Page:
Monday, November 24, 2014

I get by with a little help from my friends

During my recovery, my friends on Friends of the Mountain Dulcimer (FOTMD) and Facebook have been cheering me on through my many ups and downs. I can't tell you how pleased I am that my perseverance and emotional strength throughout these struggles has been inspirational for so many of them, but I wouldn't have been able to get through this without their encouraging posts and innumerable virtual hugs. Their support has been just as inspirational to me.

Along the way, I've left a trail of cyberspace bread crumbs worthy of Hansel and Gretel. It started with a blog Keith posted on FOTMD after I fell into a deep coma: Geekling Status Update, when it looked like I was unlikely to survive. Next came the thread that Carrie Barnes started to cheer me up in the nursing home after, against all odds, I awoke from the coma with all my mental faculties intact: Greeting for Geekling. (Note: The most interesting parts are near the beginning, when I was was taking my first steps and finally being allowed to eat food.) This blog contains my first posts after the awakening, when I could barely hold the stylus in my hand to peck out the words one letter at a time. I find the countless typos rather amusing, since I'm such a perfectionist.

As my strength grew, I started my own thread that became a blog of my continuing recovery: Gadding about with GeeklingThe thread features many photos Keith took on our garden walks to improve my walking. At first, a four-wheeled rollator was too challenging for me. Later, when I was stable enough to keep the rollator from rolling away from me, I graduated from the two-wheeled walker I had been using, which allowed me to walk much farther. The pictures are another kind of log of my physical progress.

The prednisone I was taking for my autoimmune disease, dermatomyositis (DM), weakened my immune system and caused me to come down with Legionnaires' disease, which is what made me to fall into the coma in the first place. But when I wrote this blog about how I diagnosed my DM via Dr. Google, prednisone was still a godsend, since I had already sustained a great deal of muscle damage from the DM: I won the lottery, but what I got was no prize. Fortunately, my DM went into remission while I was in the coma. I'm stepping down from prednisone now, and I will soon be able to discontinue it completely. Besides the coma, prednisone has also given me severe osteoporosis. Before the advent of prednisone, DM was often fatal, but talk about double-edged swords!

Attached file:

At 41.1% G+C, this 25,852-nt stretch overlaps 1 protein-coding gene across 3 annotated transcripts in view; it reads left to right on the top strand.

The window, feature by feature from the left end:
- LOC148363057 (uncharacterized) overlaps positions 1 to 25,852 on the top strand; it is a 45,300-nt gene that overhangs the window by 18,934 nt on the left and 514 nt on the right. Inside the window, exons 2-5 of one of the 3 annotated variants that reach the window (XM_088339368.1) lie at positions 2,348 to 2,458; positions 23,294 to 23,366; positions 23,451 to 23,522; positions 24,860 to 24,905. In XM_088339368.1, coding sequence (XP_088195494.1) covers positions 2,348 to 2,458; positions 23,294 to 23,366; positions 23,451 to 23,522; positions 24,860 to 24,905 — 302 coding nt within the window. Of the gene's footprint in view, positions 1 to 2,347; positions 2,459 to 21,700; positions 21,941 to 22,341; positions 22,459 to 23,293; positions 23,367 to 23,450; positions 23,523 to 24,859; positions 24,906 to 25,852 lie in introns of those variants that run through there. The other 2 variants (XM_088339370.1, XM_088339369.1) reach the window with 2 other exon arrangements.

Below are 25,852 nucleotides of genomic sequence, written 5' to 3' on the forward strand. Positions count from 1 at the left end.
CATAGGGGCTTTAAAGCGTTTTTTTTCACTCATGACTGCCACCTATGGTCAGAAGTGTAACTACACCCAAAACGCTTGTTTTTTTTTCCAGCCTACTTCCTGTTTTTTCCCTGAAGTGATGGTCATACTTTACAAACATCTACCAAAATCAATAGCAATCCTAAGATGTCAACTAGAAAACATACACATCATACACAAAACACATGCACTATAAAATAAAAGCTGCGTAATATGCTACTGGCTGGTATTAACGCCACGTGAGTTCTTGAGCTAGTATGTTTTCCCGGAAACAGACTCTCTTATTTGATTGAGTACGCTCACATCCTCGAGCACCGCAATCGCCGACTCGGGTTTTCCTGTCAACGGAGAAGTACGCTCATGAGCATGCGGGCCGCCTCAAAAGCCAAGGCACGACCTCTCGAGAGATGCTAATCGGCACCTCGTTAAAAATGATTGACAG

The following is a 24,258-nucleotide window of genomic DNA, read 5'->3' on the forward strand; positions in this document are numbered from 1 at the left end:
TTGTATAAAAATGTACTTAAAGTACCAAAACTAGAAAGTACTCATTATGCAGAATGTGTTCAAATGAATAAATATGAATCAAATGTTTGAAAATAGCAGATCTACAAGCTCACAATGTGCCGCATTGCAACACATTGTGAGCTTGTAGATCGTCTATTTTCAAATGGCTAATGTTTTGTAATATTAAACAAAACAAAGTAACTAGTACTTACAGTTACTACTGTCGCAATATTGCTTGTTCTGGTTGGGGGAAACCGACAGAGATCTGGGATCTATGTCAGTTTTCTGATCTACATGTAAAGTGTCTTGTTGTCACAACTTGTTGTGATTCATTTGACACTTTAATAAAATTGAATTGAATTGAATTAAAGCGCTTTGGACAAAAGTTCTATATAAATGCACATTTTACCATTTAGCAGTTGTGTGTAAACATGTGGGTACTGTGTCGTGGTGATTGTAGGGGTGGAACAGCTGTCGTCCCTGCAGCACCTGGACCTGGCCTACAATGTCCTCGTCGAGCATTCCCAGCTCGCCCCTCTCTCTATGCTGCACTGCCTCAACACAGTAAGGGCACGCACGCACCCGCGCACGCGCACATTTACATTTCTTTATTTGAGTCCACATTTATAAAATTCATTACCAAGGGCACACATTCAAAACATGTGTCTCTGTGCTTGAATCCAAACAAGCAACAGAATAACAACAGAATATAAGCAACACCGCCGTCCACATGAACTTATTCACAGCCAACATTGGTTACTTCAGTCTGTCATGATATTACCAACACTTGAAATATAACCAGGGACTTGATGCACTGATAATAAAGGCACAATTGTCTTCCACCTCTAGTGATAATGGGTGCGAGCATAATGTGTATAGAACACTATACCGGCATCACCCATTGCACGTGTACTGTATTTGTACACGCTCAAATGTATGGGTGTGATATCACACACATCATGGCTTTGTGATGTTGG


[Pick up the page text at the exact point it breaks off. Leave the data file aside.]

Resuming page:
1. Hope to see you recover soon..May God bless you with his mercy and countless blessings.Hope to see more from you.thank you very much for sharing.keep posting.

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  3. When I was admitted at the hospital.My friend had been getting help for me,Because I have a financial issue,he has paid a full bill of hospital.After that I was pay the bill because I am a professional content writer and I write a small project that is dissertation proposal service to the clients.


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Coma Girl

Coma Girl

Not a miracle recovery, but a miracle of modern medicine

In 2013 I fell into a six-week coma and nearly died after I contracted legionella. The Legionnaire's disease was in turn triggered by immunosuppression caused by the prednisone I was taking for my rare autoimmune disease, dermatomyositis.

I suffered a series of strokes on both sides of my brain when the sepsis caused my blood pressure to plummet. I fell into a deep coma. My kidneys and lungs began to fail, as my body was began dying one organ at a time. My doctors told my loved ones to give up hope for my full recovery. They expected me to die, and even if I somehow lived, I would remain a vegetable or at best left so hopelessly brain-damaged that I would never be same. But unbeknownst to them, while they were shining lights in my eyes and shaking their heads, I was telling them in my coma-dream--my secular version of a near-death experience--to leave me alone because I was trying to get back to sleep. I was experiencing what is known as covert cognition, the subject of my Skeptical Inquirer article "Covert Cognition: My So-Called Near-Death Experience," which appeared in their July/August issue.

But it wasn't a miracle--despite what so many continue to believe--that I recovered so fully. I owe my life not to God, but the miracles of modern medicine, as well as the nature of the watershed-area brain damage I suffered, as I detailed in my article and in this blog.